InnerSpace Scientific Diving scientists cataloged 126 plant and animal species last summer using a tool called a quadrat, pictured here.
The waters surrounding Plum Island teem with abundant life, much like Long Island Sound, the Peconic Estuary, and other nearby waterways. But a series of scientific dives below the surface last summer revealed something that sets Plum Island’s marine environment apart from the rest.
“There was no litter,” said Dr. Matthew Schlesinger, chief zoologist for New York’s Natural Heritage Program, who conducted the survey with InnerSpace Scientific Diving. “It’s rare for Long Island to have an underwater ecosystem where you don’t find direct evidence of humans or dropping something nearby.”
Scientific divers have recorded 126 species of plants and animals, according to a report released Friday. There were no cans, bottles or plastics; they didn’t even see a fishing line. Among the living organisms, native and non-native, were sponges; various species of algae and fish, anemones and starfish; herbivorous, filter-feeding and predatory snails; mussels and other bivalves, as well as harbor seals and gray seals (two of the latter reportedly took a mesh sampling bag belonging to the divers, which was later recovered). There were comb jellies and even corals – yes, coral reefs, which most people associate with tropical destinations.
It’s “the kind of stuff you’d expect a nature documentary crew to find, or see if you’re scuba diving in the tropics,” Dr Schlesinger said. “We have a thriving underwater ecosystem just off Plum Island which I believe deserves greater conservation attention.”
Which was exactly the purpose of the study.
Louise Harrison, New York’s natural areas coordinator for Save the Sound, whose donors funded the research, said the results would support ongoing efforts to preserve the 822-acre Plum Island and save it from development. extensive.
This research “can especially show the world that it is in great shape, worth studying more, worth celebrating and, like all ecosystems, worth managing. Protecting something in such good condition attracts you towards a possibility,” Ms. Harrison said. .
Save the Sound is one of 122 local, regional and national organizations working to save the island from further development. Once destined to be auctioned off to the highest bidder, Plum Island has been the focus of conservation efforts for many years. Ms. Harrison’s hope is that President Biden will declare it a national marine monument, as he has the power to do under the Antiquities Act of 1906. (She would also accept “wildlife refuge” as an appropriate designation.)
“We are looking for a public-private partnership,” she said. “A donor has come forward who is ready to establish security and stewardship…We’re trying to put all the pieces in place for that to happen. It’s a very exciting time.”
The animal disease research center that has been on the island for nearly 70 years will still be decommissioned and its biodefense operations moved to a new facility in Kansas, but in 2020 federal lawmakers passed a proposed law removing it from the auction. Plum Island is the most populous seal stranding site in New York State and is home to hundreds of species of plants, birds, and other wildlife, some of which are endangered or threatened. In addition to the research facility, it houses a historic lighthouse, built in 1869, and Fort Terry military barracks, which dates from 1897. Plum Gut, the turbulent waters between the island and Orient Point, has been considered a an “Important Coastal Fish and Wildlife Habitat” by New York State.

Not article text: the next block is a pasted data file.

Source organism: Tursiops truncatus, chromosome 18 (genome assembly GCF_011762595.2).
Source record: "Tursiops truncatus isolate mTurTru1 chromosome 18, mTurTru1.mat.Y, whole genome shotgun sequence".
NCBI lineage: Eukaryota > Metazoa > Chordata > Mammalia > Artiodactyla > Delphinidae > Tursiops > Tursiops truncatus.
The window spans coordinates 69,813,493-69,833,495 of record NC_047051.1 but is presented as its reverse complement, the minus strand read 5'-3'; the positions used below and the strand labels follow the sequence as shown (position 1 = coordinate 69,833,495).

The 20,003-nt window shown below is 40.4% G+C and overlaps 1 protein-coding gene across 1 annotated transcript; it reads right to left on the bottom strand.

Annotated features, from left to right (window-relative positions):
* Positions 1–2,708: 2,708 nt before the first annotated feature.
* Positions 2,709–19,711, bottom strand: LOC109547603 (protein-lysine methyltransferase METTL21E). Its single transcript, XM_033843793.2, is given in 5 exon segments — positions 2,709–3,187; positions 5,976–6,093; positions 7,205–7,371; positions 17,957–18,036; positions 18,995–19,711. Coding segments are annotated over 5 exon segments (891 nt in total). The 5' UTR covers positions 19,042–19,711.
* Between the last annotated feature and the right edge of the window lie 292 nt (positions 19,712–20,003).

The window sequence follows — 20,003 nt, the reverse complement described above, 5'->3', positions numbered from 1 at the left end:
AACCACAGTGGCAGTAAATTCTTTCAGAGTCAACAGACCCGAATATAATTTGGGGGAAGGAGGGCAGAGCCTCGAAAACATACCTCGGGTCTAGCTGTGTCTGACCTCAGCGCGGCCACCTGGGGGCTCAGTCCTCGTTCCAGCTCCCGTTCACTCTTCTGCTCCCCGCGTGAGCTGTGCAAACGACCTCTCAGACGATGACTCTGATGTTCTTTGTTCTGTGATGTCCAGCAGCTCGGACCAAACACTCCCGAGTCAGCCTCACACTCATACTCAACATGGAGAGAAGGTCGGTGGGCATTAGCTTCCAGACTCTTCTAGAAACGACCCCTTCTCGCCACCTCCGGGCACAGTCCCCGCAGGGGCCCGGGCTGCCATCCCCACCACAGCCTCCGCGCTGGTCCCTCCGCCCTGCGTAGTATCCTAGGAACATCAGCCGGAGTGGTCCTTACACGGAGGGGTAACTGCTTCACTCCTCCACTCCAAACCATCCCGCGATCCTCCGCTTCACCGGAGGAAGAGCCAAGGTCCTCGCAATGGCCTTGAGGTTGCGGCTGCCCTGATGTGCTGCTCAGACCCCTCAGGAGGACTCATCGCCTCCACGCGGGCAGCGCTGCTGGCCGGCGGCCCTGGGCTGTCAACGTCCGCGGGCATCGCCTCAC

At least one human artifact has washed up on the shores of the island, however. About seven years ago, a security officer on routine patrol found a glass bottle containing a note written by students at John M. Marshall Elementary School in East Hampton. These students were invited to take the trip of a lifetime — an island tour.
A similar dive-based study completed in 2019 was on a smaller scale, but it still attracted interest from scientists and conservationists. In the August 2021 study, a team of scientists including New York Natural Heritage Program lead diver Meaghan McCormack, Steve Resler, Dan Marelli, David Winkler, and Janet Klemm with InnerSpace Scientific Diving completed 26 underwater excursions. sailors in five days. .
“I always have high expectations, but it was really successful,” said Dr Schlesinger, informing a management plan for the island. “My program is built on the idea that you can’t know how to protect something unless you know what’s in it…Even if it remains public property, as is expected does at this point, there will still be human use, probably recreation and scientific research, and we wanted to make sure we didn’t impact the most sensitive places.”
During their dives, the scientists used a one-meter measuring tool made of PVC pipe, called a quadrat. With this tool, they counted the number of different species and the abundance of those species in that square meter before moving on to adjacent areas. There were three sampling depths: 10, 20 and 30 feet below the surface. In addition to living organisms, divers also found glacial rocks, some as wide as 25 feet, which provided anchor for many species.
“These organisms are our neighbours. They are part of our lives here in the East End, whether we recognize them or not,” Ms Harrison said. “Living in the East End, people are perhaps more connected to the idea of being part of an ecosystem – at least I hope so. Being surrounded by waterways, people interact with the water, but there’s always this mystery about it. To find this incredible wealth around this little island, just about 100 miles from New York – to me, this juxtaposition is so fabulous.”
“If we achieve our goal of preserving Plum Island, it will need to be protected and managed in the future, and the underwater parts will also need attention. This will help inform this future work.”